This, along with the push to time-of-use tariffs is an interesting gamble by the utilities. Effectively, they are inviting consumers to find an alternative to the grid, and come up with a combination of renewables and storage that can beat the grid on cost. It’s a challenge that energy storage technology developers are likely to take up with some relish, knowing full well that utility costs are going up, and new technology costs are going down. And customers too. One Queensland farmer with a 30kW system, who alerted us to the potential tariff, says he can’t wait. “I’ll get off the grid as quick as I can,” he told us. And we sensed that many others agreed.
Socket to them!
If the arrival of socket parity is not threatening enough to the energy incumbents, the arrival of wholesale parity is an altogether different matter. This week, a Spanish solar PV company Solaria Energia has become the latest to announce it was developing a large-scale 60MW PV array in Spain, despite the fact that it will not receive any subsidies such as feed-in tariffs. The project is expected to cost just $75 million. (This compares to the round one Solar Flagships project in Australia which was billed at $660 million for 150MW. But costs have come down a long way since then).
There are now 5 such projects in the pipeline, totaling more than 1,800MW (more than either Australia’s entire rooftop PV capacity, or its wind capacity), and they are being seen as the ideal test for the premise that solar can compete with fossil fuels without subsidies. If they are to be built, they will be likely trying to source power purchase agreements with industrial users, who pay $140/MWh in Spain. The wholesale price is around half that.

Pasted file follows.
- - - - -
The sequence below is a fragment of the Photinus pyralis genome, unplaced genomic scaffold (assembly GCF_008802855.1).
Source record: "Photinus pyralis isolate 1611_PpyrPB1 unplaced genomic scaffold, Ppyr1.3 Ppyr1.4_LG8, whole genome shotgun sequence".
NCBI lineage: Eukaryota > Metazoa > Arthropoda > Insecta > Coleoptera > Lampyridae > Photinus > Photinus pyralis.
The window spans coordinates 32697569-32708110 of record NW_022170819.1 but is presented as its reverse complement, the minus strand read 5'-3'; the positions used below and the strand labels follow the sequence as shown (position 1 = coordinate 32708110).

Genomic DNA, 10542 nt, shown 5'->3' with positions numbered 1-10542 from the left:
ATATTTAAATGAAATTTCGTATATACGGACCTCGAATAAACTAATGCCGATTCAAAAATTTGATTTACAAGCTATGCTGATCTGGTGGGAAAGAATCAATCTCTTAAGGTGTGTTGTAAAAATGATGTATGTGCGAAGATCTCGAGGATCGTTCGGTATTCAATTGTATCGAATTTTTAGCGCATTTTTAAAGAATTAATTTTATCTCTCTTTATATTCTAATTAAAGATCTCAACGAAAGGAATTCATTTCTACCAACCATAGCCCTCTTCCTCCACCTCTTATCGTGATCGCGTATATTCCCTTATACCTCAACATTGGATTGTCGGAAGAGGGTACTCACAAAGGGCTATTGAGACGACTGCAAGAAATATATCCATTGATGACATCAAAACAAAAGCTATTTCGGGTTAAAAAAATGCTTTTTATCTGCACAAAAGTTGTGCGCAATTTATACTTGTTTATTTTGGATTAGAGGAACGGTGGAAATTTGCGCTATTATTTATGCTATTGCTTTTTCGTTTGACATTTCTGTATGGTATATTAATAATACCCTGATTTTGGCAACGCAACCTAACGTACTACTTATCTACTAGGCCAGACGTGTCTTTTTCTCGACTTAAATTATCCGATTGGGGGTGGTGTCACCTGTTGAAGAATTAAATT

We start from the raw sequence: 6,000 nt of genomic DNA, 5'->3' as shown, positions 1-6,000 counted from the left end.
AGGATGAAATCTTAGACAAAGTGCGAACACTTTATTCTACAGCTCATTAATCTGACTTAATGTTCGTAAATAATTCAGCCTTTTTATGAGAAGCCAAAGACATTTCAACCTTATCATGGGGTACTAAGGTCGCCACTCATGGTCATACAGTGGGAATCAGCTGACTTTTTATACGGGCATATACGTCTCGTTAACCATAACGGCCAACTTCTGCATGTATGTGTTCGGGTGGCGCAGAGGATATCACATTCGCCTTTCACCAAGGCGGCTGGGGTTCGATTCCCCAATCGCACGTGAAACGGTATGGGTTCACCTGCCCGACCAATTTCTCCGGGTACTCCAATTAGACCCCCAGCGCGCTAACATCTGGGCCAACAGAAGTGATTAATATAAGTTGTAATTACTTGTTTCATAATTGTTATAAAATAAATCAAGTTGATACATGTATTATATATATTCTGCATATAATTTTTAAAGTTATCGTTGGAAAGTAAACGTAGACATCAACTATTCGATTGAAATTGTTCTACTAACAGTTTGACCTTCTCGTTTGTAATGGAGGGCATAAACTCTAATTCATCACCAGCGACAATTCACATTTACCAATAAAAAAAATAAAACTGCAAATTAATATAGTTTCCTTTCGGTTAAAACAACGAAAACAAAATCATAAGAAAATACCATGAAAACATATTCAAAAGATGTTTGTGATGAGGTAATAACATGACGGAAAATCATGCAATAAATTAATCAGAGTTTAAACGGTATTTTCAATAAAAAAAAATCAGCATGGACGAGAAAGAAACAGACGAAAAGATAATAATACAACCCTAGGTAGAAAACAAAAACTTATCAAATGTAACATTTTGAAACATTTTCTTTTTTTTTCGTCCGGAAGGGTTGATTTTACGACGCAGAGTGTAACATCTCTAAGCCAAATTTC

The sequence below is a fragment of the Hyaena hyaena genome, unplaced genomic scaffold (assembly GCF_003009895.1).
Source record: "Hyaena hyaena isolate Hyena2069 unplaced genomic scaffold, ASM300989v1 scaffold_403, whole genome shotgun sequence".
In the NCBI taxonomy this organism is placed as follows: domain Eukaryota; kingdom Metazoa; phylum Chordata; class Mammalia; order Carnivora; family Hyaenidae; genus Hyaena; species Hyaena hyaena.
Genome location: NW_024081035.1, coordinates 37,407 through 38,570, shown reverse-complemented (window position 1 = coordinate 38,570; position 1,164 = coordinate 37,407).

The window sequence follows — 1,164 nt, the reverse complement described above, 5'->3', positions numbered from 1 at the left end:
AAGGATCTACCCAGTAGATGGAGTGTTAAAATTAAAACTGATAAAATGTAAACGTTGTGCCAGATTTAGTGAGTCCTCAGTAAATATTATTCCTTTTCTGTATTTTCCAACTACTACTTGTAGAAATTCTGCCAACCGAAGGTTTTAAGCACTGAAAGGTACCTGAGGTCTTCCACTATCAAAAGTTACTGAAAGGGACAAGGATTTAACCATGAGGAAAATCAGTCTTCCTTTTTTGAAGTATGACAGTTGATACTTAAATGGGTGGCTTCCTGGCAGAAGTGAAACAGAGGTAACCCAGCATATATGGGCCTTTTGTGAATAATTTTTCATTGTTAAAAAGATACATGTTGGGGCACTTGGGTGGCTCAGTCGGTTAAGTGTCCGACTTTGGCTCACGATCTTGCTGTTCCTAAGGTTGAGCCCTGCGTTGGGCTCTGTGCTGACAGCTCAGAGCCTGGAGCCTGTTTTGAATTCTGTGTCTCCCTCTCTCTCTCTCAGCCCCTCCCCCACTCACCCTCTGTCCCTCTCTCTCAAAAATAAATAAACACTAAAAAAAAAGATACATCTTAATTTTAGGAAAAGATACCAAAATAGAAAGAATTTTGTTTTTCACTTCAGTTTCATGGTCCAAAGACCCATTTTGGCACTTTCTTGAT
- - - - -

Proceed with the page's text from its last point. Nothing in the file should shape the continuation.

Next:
The solar PV developers are working on the principal that they can deliver electricity to their industrial users for $120/MWh. “Solaria is demonstrating its commitment to the Spanish market, where grid parity is becoming a reality and PV is already a mature energy technology capable of competing with traditional energy sources,” the company said in a statement. The next step is for this to happen in Australia – and there is already talk that a few projects are in the pipeline – albeit on a modest scale – that will rely only on renewable energy certificates as incentive.
Sorry, we’re all out of planets right now